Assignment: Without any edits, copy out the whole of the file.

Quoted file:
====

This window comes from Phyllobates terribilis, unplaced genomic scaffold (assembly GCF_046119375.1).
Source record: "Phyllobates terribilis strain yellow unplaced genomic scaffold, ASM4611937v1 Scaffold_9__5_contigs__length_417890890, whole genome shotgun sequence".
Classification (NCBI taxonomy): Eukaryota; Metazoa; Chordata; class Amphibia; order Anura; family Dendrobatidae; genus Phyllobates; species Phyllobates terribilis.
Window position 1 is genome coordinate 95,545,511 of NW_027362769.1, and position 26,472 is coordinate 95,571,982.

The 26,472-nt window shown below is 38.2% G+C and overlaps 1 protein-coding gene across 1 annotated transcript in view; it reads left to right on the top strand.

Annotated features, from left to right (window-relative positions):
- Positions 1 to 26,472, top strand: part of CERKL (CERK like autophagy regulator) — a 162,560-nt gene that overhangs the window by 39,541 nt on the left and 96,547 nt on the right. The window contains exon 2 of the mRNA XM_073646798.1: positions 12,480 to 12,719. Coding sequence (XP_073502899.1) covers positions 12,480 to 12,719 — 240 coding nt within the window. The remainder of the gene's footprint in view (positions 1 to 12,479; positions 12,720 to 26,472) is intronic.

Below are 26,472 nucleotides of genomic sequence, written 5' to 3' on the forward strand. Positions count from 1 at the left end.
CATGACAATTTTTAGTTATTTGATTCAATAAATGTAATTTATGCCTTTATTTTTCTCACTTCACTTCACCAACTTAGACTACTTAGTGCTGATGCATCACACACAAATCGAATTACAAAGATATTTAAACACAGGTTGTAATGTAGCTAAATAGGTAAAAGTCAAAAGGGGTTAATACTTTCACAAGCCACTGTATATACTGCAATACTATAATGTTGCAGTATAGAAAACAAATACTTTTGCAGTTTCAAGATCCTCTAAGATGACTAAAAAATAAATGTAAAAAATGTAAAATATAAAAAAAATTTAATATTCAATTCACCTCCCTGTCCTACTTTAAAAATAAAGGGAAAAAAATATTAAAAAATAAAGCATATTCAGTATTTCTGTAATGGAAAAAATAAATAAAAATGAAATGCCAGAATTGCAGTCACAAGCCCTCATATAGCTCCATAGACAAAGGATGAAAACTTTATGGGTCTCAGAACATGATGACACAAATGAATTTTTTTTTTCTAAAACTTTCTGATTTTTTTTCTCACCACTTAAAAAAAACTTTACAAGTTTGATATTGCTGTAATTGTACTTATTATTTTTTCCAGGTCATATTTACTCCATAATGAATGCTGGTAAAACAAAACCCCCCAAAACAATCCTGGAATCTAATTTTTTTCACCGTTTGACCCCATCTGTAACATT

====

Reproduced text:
This window comes from Phyllobates terribilis, unplaced genomic scaffold (assembly GCF_046119375.1).
Source record: "Phyllobates terribilis strain yellow unplaced genomic scaffold, ASM4611937v1 Scaffold_9__5_contigs__length_417890890, whole genome shotgun sequence".
Classification (NCBI taxonomy): Eukaryota; Metazoa; Chordata; class Amphibia; order Anura; family Dendrobatidae; genus Phyllobates; species Phyllobates terribilis.
Window position 1 is genome coordinate 95,545,511 of NW_027362769.1, and position 26,472 is coordinate 95,571,982.

The 26,472-nt window shown below is 38.2% G+C and overlaps 1 protein-coding gene across 1 annotated transcript in view; it reads left to right on the top strand.

Annotated features, from left to right (window-relative positions):
- Positions 1 to 26,472, top strand: part of CERKL (CERK like autophagy regulator) — a 162,560-nt gene that overhangs the window by 39,541 nt on the left and 96,547 nt on the right. The window contains exon 2 of the mRNA XM_073646798.1: positions 12,480 to 12,719. Coding sequence (XP_073502899.1) covers positions 12,480 to 12,719 — 240 coding nt within the window. The remainder of the gene's footprint in view (positions 1 to 12,479; positions 12,720 to 26,472) is intronic.

Below are 26,472 nucleotides of genomic sequence, written 5' to 3' on the forward strand. Positions count from 1 at the left end.
CATGACAATTTTTAGTTATTTGATTCAATAAATGTAATTTATGCCTTTATTTTTCTCACTTCACTTCACCAACTTAGACTACTTAGTGCTGATGCATCACACACAAATCGAATTACAAAGATATTTAAACACAGGTTGTAATGTAGCTAAATAGGTAAAAGTCAAAAGGGGTTAATACTTTCACAAGCCACTGTATATACTGCAATACTATAATGTTGCAGTATAGAAAACAAATACTTTTGCAGTTTCAAGATCCTCTAAGATGACTAAAAAATAAATGTAAAAAATGTAAAATATAAAAAAAATTTAATATTCAATTCACCTCCCTGTCCTACTTTAAAAATAAAGGGAAAAAAATATTAAAAAATAAAGCATATTCAGTATTTCTGTAATGGAAAAAATAAATAAAAATGAAATGCCAGAATTGCAGTCACAAGCCCTCATATAGCTCCATAGACAAAGGATGAAAACTTTATGGGTCTCAGAACATGATGACACAAATGAATTTTTTTTTTCTAAAACTTTCTGATTTTTTTTCTCACCACTTAAAAAAAACTTTACAAGTTTGATATTGCTGTAATTGTACTTATTATTTTTTCCAGGTCATATTTACTCCATAATGAATGCTGGTAAAACAAAACCCCCCAAAACAATCCTGGAATCTAATTTTTTTCACCGTTTGACCCCATCTGTAACATT